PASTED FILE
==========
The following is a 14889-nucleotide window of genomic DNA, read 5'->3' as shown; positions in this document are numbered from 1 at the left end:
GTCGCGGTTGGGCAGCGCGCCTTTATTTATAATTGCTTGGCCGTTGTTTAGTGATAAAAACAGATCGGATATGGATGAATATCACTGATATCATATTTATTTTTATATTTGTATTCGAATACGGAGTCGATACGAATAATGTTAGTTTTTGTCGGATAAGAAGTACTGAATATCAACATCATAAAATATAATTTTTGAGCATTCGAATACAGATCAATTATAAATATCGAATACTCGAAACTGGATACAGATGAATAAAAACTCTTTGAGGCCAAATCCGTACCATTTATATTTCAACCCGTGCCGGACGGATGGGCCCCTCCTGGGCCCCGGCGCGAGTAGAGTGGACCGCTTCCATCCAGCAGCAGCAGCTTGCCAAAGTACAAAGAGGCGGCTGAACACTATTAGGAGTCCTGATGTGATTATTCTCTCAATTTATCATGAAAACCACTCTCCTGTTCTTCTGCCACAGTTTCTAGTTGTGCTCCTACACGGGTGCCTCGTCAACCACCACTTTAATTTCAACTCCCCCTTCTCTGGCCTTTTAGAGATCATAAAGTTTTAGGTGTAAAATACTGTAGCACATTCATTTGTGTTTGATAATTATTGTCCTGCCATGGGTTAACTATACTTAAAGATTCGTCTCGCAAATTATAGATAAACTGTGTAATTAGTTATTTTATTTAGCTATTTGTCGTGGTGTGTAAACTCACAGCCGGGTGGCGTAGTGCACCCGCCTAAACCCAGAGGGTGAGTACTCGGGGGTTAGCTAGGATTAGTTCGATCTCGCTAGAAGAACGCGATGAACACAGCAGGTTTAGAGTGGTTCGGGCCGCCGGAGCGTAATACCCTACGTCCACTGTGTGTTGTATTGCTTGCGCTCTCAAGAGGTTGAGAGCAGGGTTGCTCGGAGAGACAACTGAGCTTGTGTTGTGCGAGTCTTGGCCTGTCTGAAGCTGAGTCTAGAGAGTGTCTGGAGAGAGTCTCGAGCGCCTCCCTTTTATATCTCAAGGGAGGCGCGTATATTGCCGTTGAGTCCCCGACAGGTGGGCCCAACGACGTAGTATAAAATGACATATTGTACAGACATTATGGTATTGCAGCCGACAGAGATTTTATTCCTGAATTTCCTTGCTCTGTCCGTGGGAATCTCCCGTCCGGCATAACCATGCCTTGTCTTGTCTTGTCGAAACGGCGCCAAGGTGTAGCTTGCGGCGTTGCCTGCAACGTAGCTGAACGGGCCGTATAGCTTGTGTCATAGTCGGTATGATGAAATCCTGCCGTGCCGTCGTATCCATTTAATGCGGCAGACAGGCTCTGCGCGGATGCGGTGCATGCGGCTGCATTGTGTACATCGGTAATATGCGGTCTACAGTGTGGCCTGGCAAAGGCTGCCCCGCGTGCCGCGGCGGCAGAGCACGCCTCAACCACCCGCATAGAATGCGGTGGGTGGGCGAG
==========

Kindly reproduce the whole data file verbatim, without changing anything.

The following is a 14889-nucleotide window of genomic DNA, read 5'->3' as shown; positions in this document are numbered from 1 at the left end:
GTCGCGGTTGGGCAGCGCGCCTTTATTTATAATTGCTTGGCCGTTGTTTAGTGATAAAAACAGATCGGATATGGATGAATATCACTGATATCATATTTATTTTTATATTTGTATTCGAATACGGAGTCGATACGAATAATGTTAGTTTTTGTCGGATAAGAAGTACTGAATATCAACATCATAAAATATAATTTTTGAGCATTCGAATACAGATCAATTATAAATATCGAATACTCGAAACTGGATACAGATGAATAAAAACTCTTTGAGGCCAAATCCGTACCATTTATATTTCAACCCGTGCCGGACGGATGGGCCCCTCCTGGGCCCCGGCGCGAGTAGAGTGGACCGCTTCCATCCAGCAGCAGCAGCTTGCCAAAGTACAAAGAGGCGGCTGAACACTATTAGGAGTCCTGATGTGATTATTCTCTCAATTTATCATGAAAACCACTCTCCTGTTCTTCTGCCACAGTTTCTAGTTGTGCTCCTACACGGGTGCCTCGTCAACCACCACTTTAATTTCAACTCCCCCTTCTCTGGCCTTTTAGAGATCATAAAGTTTTAGGTGTAAAATACTGTAGCACATTCATTTGTGTTTGATAATTATTGTCCTGCCATGGGTTAACTATACTTAAAGATTCGTCTCGCAAATTATAGATAAACTGTGTAATTAGTTATTTTATTTAGCTATTTGTCGTGGTGTGTAAACTCACAGCCGGGTGGCGTAGTGCACCCGCCTAAACCCAGAGGGTGAGTACTCGGGGGTTAGCTAGGATTAGTTCGATCTCGCTAGAAGAACGCGATGAACACAGCAGGTTTAGAGTGGTTCGGGCCGCCGGAGCGTAATACCCTACGTCCACTGTGTGTTGTATTGCTTGCGCTCTCAAGAGGTTGAGAGCAGGGTTGCTCGGAGAGACAACTGAGCTTGTGTTGTGCGAGTCTTGGCCTGTCTGAAGCTGAGTCTAGAGAGTGTCTGGAGAGAGTCTCGAGCGCCTCCCTTTTATATCTCAAGGGAGGCGCGTATATTGCCGTTGAGTCCCCGACAGGTGGGCCCAACGACGTAGTATAAAATGACATATTGTACAGACATTATGGTATTGCAGCCGACAGAGATTTTATTCCTGAATTTCCTTGCTCTGTCCGTGGGAATCTCCCGTCCGGCATAACCATGCCTTGTCTTGTCTTGTCGAAACGGCGCCAAGGTGTAGCTTGCGGCGTTGCCTGCAACGTAGCTGAACGGGCCGTATAGCTTGTGTCATAGTCGGTATGATGAAATCCTGCCGTGCCGTCGTATCCATTTAATGCGGCAGACAGGCTCTGCGCGGATGCGGTGCATGCGGCTGCATTGTGTACATCGGTAATATGCGGTCTACAGTGTGGCCTGGCAAAGGCTGCCCCGCGTGCCGCGGCGGCAGAGCACGCCTCAACCACCCGCATAGAATGCGGTGGGTGGGCGAG